The majority of the physicians 808 (92%) was satisfied or very satisfied with their profession. Overall, 431 (49%) claimed it was hard to find new fellowship candidates in their field of expertise. Only 188 (21%) thought that the reason had to do with defensive medicine (of them, 40% are gynecologists). One hundred and seventeen physicians (13%) stated that at least one candidate for fellowship had told them he was concerned about the liability atmosphere in medicine (of them, 45% gynecologists).

Malpractice insurance policy

When working in the public sector (hospitals and health maintenance organizations-HMO's), physicians had malpractice insurance as part of employment contracts, which includes private practice. Seven hundred and sixty (87%) had their malpractice insurance provided by their employer, 109 (12%) had private malpractice insurance in addition to their employer insurance, and 8 (1%) had only a private malpractice insurance policy. The majority 603 (69%) believed that the malpractice insurance would cover all of their needs in case of a malpractice lawsuit.

Exposure to medical lawsuits.

Two hundred and nineteen [25% (95% CI 22%, 28%)] participating physicians have previously been sued at least once during their career. In addition, the names of 253 physicians [29% (95% CI 26%, 32%)] have been mentioned in indirect lawsuits in the past, and complaint letters have been served against 233 [27% (95% CI 24%, 30%)] in recent years. Figure 1 shows the percentage of board certified physicians (n = 219) exposed to lawsuits in each of the eight studied specialties. Figure 2 describes the main reasons for complaint letters.

Figure 1. Percentage of board certified physicians (n = 219) exposed to lawsuits in each of the eight studied specialties.

Figure 2. Main reasons for complaint letters against physicians (n = 233).

Defensive medicine and daily practice

The majority of the physicians [756, 86%, (95% CI 84%, 88%)] claimed that the increased rate of medical lawsuits in Israel prevents them from giving their patients the best medical treatment possible. Moreover, 64 [7%, (95% CI 6%, 9%)] reported stopping their practice or eliminating high-risk procedures three years before the survey due to fear of medical lawsuits. One hundred and fifty-seven physicians [18% (95% CI 16%, 20%)] think there is a possibility that in the next few years they would stop practicing or eliminate high-risk procedures due to fear of medical lawsuits and 69 [8% (95%CI 6%, 10%)]consider stopping direct patient care entirely for the same reason. Table 2 describes the assurance and avoidance behaviors of physicians practicing defensive medicine in daily practice.

Table 2. Defensive medicine in daily practice (n = 877 physicians).

Five hundred and twenty-six [60% (95% CI 57%, 63%)] physicians admitted to practicing defensive medicine. Almost half of the physicians [347, 40% (95% CI 36%, 43%)] consider every patient as a potential threat for a medical lawsuit. One hundred eighty-two [21% (95% CI 18%, 24%)] are less frank with their patients due to defensive medicine, and almost all study participants [813, 93% (95% CI 90%, 94%)] think patients and their families have become more demanding in recent years. Seven hundred twelve physicians [81%, (95% CI 78%, 84%)] think that the recently developed culture of high lawsuit and compensation rates influence the Health Maintenance Organizations' (HMOs) policy. Financially, 484 [55% (95% CI 52%, 58%)] described using more health care resources, resulting in higher medical costs due to defensive medicine. Seven hundred and thirty-four [84% (95% CI 81%, 86%)] stated that this cost will not prevent them from practicing defensive medicine in the future (see Tables 3 and 4).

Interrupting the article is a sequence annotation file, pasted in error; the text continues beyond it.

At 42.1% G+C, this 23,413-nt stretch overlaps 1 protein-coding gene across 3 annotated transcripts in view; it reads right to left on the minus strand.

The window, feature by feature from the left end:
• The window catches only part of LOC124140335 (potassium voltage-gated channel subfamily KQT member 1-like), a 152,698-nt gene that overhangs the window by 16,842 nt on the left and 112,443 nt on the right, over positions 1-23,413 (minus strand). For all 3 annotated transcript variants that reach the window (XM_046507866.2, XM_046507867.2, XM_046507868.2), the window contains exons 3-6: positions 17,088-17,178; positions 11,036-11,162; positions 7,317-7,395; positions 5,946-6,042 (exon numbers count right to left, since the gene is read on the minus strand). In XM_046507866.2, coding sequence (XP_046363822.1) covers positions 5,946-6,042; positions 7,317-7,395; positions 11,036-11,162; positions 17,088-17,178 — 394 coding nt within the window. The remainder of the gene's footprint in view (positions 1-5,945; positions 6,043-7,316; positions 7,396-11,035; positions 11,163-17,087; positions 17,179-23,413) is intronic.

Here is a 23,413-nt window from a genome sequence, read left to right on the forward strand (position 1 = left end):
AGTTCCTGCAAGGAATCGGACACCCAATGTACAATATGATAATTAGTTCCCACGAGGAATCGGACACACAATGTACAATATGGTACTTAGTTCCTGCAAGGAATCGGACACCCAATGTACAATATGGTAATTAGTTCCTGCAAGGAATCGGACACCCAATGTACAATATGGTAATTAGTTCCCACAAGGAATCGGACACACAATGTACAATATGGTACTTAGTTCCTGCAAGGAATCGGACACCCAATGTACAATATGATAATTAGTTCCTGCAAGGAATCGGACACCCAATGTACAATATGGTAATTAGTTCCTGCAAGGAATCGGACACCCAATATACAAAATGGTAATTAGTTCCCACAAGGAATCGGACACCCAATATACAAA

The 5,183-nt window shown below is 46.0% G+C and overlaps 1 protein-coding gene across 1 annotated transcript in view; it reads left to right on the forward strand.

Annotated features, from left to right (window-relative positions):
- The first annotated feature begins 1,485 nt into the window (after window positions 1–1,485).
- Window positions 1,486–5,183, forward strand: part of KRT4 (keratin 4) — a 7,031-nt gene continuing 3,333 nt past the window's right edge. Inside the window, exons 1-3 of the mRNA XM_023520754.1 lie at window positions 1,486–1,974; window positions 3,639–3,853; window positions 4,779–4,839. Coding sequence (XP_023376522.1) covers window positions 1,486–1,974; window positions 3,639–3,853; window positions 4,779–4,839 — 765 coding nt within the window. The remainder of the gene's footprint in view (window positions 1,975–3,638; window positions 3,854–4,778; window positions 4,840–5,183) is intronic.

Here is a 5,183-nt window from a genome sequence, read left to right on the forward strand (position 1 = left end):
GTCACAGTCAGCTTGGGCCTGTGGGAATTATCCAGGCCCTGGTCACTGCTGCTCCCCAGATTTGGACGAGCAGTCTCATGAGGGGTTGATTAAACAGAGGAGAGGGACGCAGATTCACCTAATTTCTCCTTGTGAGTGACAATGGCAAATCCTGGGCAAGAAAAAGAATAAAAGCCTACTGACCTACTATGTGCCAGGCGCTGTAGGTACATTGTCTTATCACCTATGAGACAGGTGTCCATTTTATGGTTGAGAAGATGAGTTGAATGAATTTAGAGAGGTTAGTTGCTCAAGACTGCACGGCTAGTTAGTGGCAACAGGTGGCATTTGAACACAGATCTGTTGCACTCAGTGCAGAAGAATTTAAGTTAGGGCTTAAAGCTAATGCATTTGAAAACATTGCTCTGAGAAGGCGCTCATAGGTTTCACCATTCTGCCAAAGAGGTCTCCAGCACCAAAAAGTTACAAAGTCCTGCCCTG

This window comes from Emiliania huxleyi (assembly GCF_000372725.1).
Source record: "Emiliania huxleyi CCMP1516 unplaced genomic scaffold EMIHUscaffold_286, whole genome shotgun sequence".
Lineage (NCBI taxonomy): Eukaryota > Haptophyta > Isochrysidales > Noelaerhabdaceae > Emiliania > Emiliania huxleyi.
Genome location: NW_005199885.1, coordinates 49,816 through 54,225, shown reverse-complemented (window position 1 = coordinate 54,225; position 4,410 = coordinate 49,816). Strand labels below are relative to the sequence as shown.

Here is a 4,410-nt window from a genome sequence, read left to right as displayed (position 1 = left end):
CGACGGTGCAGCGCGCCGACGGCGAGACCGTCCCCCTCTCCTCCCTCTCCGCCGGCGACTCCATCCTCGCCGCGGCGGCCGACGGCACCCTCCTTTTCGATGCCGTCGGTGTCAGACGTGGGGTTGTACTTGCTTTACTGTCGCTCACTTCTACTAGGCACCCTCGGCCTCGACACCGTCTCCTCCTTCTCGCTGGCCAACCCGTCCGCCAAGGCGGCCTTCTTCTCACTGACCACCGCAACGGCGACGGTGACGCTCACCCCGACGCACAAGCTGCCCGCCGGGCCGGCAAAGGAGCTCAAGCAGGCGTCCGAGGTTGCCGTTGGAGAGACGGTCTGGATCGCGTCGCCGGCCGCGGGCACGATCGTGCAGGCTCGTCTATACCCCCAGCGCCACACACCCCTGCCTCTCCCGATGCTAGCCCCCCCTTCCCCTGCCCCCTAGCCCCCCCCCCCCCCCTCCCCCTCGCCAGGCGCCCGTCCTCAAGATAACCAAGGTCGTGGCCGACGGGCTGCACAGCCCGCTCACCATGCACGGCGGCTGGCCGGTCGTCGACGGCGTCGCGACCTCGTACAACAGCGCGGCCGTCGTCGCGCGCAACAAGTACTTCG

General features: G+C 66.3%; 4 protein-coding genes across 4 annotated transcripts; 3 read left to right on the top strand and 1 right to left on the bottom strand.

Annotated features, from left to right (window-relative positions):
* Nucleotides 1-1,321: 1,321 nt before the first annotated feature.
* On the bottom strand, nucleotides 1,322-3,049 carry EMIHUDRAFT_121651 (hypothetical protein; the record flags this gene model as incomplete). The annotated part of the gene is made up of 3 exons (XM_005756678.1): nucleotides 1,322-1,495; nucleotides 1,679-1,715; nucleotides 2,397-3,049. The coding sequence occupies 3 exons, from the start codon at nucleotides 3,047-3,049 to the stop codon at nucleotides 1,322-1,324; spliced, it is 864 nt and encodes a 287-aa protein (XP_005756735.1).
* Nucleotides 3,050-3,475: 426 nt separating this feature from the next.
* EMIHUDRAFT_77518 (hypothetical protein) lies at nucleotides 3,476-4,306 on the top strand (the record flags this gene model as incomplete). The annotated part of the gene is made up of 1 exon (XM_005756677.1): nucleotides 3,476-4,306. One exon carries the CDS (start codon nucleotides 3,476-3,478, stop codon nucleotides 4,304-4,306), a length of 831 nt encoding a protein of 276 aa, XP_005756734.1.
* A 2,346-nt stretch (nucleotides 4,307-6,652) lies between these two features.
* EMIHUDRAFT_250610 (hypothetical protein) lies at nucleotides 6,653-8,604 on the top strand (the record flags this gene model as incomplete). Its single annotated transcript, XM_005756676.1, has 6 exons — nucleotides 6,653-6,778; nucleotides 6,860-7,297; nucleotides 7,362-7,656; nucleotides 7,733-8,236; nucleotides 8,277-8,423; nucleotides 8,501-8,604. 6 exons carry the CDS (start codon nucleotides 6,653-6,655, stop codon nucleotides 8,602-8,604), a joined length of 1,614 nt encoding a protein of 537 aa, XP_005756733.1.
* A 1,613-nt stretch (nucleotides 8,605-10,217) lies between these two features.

Table 3. Determinants of “Sued previously for medical malpractice" in a multivariate analysis.*

Table 4. Determinants of “Practices defensive medicine" in a multi variant analysis.*

Ways to reduce lawsuits and complaints

When asked about ways to reduce lawsuits and complaints, and hence defensive medicine, most study participants suggested medical debriefing in any event that might harm the patient, and improving the quality of care. Nevertheless, when asked if in today's medico-legal reality, they think they should report medical care mistakes to an internal working place committee, 456 physicians [52% (95% CI 49%, 55%)] replied they would do so only if they would be offered anonymity, or if they would be provided with lawsuit immunity, otherwise they would not be willing to report such mistakes in any case (See Figure 3).

Figure 3. Physicians' suggestions to reduce lawsuits and complaints.*

Multivariate logistic regression model analysis

Multivariate logistic regression model analysis showed that only surgery specialty [OR = 3 (95% CI 2·42–4·2), p<0·0001] (general surgery, obstetrics and gynecology, orthopedic surgery, and neurosurgery) and male gender [OR = 1·6 (95%CI 1·1–2·2), p = 0·012] were independent predictors for the risk of being sued during a physician's career. Independent predictors for practicing defensive medicine were surgical specialty [OR = 1·6 (95%CI 1·2–2·2), p = 0·0004], not performing a fellowship outside of Israel [OR = 1·5 (95%CI 1·1–2), p = 0·027], and previous exposure to a lawsuit [OR = 2·4 (95%CI 1·7–3·4), p<0·0001].


This is the first nationwide survey regarding the practice of defensive medicine performed among board certified expert physicians from eight medical disciplines (surgical and non-surgical). Previous surveys have focused on physicians subjected to relatively low levels of litigation [11][13] and were often limited to single specialties, such as obstetrics and gynecology [14], [15]. Another large survey was conducted in Pennsylvania among 824 high risk specialist physicians in a volatile malpractice environment [5].